- Since 2002, Global Fund has given 25 grants amounting to Sh100 billion to Kenya.
- This has resulted to remarkable progress in reduction in the three major public health diseases of HIV/AIDS, tuberculosis and malaria in the country.
Kenya’s effort to fight malaria, tuberculosis and HIV has received a major boost after the signing of a Global Fund grant of Sh48 billion.
The three-year grant will be implemented between July 2021 and June 2024.
The grant is expected to support initiatives to find missing people with TB, ensuring patients on TB treatment adhere to medication, community case management of malaria and mitigating the impact of Covid-19 on HIV, TB and malaria.
In Kenya, Global Fund operations are coordinated by the Kenya Coordinating Mechanism while implementation is undertaken by the principal recipients and subrecipients.
The National Treasury, Amref Health Africa and Kenya Red Cross Society will be responsible for Sh31.3 billion (HIV, TB and Malaria grants), Sh7.4 billion (TB and malaria grants) and Sh8.1 billion (HIV grant) respectively.
The Global Fund called on commitment from all stakeholders that the current governance, transparency and accountability issues facing the Kenya Medical Supplies Authority are addressed.
“We are all aware of the recent allegations of corruption at Kemsa. We know investigations have been going on and some are completed. It is important that we have commitment from all stakeholders to ensure that Kemsa’s challenges are resolved,” Mark Edington said.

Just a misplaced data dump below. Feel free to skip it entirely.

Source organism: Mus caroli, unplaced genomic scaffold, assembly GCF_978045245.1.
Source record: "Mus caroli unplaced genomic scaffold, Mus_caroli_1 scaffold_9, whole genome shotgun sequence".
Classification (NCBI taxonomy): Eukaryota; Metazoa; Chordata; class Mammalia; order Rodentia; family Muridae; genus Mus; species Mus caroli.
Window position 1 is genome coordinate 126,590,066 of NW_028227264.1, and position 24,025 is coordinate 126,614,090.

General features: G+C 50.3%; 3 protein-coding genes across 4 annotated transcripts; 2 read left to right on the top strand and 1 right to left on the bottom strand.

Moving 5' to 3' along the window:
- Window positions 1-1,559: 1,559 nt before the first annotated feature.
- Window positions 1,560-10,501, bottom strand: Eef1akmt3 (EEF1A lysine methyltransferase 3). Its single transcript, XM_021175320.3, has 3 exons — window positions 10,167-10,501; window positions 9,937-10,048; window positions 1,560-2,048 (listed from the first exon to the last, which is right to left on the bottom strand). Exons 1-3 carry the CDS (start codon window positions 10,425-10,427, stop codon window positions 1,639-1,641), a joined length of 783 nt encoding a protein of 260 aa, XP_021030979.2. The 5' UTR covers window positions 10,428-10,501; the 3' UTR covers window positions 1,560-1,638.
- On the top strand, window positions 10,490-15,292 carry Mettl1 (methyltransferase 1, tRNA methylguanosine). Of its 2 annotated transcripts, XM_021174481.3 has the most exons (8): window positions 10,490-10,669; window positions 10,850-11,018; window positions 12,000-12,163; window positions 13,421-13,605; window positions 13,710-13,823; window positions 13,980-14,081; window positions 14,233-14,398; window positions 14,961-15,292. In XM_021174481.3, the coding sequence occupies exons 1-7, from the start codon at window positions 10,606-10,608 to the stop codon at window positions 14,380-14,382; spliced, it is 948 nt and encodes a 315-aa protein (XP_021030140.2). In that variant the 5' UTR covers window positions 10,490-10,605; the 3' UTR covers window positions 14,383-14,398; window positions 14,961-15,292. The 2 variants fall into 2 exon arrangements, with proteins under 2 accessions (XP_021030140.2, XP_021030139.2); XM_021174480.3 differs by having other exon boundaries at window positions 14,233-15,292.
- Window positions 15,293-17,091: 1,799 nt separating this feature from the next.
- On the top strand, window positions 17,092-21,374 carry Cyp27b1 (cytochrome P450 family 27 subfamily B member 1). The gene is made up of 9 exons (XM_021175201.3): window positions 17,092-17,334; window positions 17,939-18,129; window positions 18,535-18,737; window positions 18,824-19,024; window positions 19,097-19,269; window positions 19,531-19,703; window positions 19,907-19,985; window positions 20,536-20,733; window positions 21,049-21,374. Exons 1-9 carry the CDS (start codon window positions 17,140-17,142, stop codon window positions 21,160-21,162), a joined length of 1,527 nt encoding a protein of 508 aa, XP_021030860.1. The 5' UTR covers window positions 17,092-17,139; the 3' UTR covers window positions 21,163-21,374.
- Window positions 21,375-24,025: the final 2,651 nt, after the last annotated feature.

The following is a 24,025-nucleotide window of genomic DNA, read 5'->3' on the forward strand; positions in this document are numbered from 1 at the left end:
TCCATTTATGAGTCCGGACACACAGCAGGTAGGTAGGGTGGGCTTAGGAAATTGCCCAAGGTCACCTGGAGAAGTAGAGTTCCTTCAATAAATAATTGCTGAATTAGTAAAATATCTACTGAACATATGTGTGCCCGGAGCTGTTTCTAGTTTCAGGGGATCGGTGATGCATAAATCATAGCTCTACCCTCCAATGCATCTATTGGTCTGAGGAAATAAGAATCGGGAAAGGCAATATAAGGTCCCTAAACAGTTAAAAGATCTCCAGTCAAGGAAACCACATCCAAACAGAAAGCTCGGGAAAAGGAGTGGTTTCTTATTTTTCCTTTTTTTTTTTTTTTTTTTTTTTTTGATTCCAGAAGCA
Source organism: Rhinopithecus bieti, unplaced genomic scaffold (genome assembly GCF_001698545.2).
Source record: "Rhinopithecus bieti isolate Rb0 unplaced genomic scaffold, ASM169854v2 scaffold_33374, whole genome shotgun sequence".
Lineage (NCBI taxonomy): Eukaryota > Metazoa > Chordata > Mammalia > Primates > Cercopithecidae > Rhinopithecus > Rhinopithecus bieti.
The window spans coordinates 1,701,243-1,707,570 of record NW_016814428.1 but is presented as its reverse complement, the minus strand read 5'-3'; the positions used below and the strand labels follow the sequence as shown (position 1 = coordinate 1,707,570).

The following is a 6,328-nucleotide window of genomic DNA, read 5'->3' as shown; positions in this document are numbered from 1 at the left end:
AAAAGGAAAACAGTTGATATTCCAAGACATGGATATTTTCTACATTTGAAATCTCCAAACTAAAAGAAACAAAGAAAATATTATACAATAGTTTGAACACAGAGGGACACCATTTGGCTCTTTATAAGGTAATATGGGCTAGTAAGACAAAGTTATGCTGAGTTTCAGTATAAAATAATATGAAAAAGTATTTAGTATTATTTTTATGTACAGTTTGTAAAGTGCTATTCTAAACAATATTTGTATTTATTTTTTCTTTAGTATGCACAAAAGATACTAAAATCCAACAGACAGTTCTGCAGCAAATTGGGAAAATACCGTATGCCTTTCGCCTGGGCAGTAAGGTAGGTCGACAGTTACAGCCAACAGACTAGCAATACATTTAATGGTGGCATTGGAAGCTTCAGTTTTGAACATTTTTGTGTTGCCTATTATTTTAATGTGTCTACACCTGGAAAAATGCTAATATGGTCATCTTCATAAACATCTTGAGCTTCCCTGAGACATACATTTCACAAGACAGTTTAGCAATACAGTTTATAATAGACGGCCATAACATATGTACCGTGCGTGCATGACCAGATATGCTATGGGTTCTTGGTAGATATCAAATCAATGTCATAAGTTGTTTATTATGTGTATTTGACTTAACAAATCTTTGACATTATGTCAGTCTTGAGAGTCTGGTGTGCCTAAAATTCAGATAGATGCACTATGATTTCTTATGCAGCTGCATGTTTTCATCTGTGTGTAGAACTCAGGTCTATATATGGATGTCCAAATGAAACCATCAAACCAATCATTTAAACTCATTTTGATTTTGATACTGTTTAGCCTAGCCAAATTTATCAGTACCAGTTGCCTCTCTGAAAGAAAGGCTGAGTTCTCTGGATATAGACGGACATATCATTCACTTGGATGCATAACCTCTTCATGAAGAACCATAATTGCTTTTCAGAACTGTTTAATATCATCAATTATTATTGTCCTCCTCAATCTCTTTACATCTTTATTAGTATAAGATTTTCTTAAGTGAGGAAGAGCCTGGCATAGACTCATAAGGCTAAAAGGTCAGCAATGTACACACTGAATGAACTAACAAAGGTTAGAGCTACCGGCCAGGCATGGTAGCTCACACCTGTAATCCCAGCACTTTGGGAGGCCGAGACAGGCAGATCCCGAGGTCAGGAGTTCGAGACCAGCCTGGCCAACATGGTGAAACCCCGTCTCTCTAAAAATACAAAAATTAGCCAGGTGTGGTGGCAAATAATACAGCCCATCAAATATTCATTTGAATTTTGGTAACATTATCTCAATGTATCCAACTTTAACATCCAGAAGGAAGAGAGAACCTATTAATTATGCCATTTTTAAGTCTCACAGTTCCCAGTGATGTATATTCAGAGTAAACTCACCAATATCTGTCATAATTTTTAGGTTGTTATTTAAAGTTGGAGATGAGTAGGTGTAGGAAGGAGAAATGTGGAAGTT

Edington is the division head of grant management at Global Fund.
“We understand that the Kemsa reform programme is on-going and is expected to positively transform the agency. The transformation of Kemsa to its former glory is critical for the health sector, and I emphasise very critical,” he added.
Since 2002, Global Fund has given 25 grants amounting to Sh100 billion to Kenya. This has resulted to remarkable progress in reduction in the three major public health diseases of HIV/AIDS, Tuberculosis and Malaria in the country.
For instance, Kenya has witnessed a steady decrease of HIV prevalence from a high of 11 per cent in 1998 to the current level of 4.9 per cent while more than 75 per cent of the 1.49 million people living with HIV in the country have been put on Anti Retro Viral therapy.
On the other hand, treatment success rate among TB patients has improved from 81 per cent in 2018 to 85 per cent in 2021.
The incidence rate has been declining by eight per cent annually.
Through Global Fund support, patients with Multi Drug Resistant TB are receiving the benefit of social protection through enrolment in the NHIF.
The Global Fund investments in Kenya have also contributed to ensuring the availability of life saving medication for malaria.
During the just ended grant period, over 7.5 million doses of antimalarial drugs, seven million rapid test kits and 16 million long lasting mosquito nets have been procured and distributed countrywide.
“My ministry will ensure the grant is implemented as per the design, and in ways that contribute to the attainment of Universal Health Coverage,” Health CAS Dr Rashid Aman said.
“We hope to achieve comprehensive prevention, treatment and care for people infected with HIV, TB, leprosy and lung disease as well as reduce malaria incidence and deaths by at least 75 per cent of the 2016 levels by 2023,” Aman added.
The Global Fund is a partnership between governments, civil society, the private sector and people affected by diseases designed to accelerate the end of AIDS, Tuberculosis and Malaria epidemics globally.
This comes even as a review of the project’s books of accounts by Auditor General Nancy Gathungu revealed that Kenya is likely to refund Sh1 billion un-utilised HIV cash to donors.
The cash will be taken back to the donors following the failure of the concerned health ministry agencies to utilise the money within the project period.
-Edited by SKanyara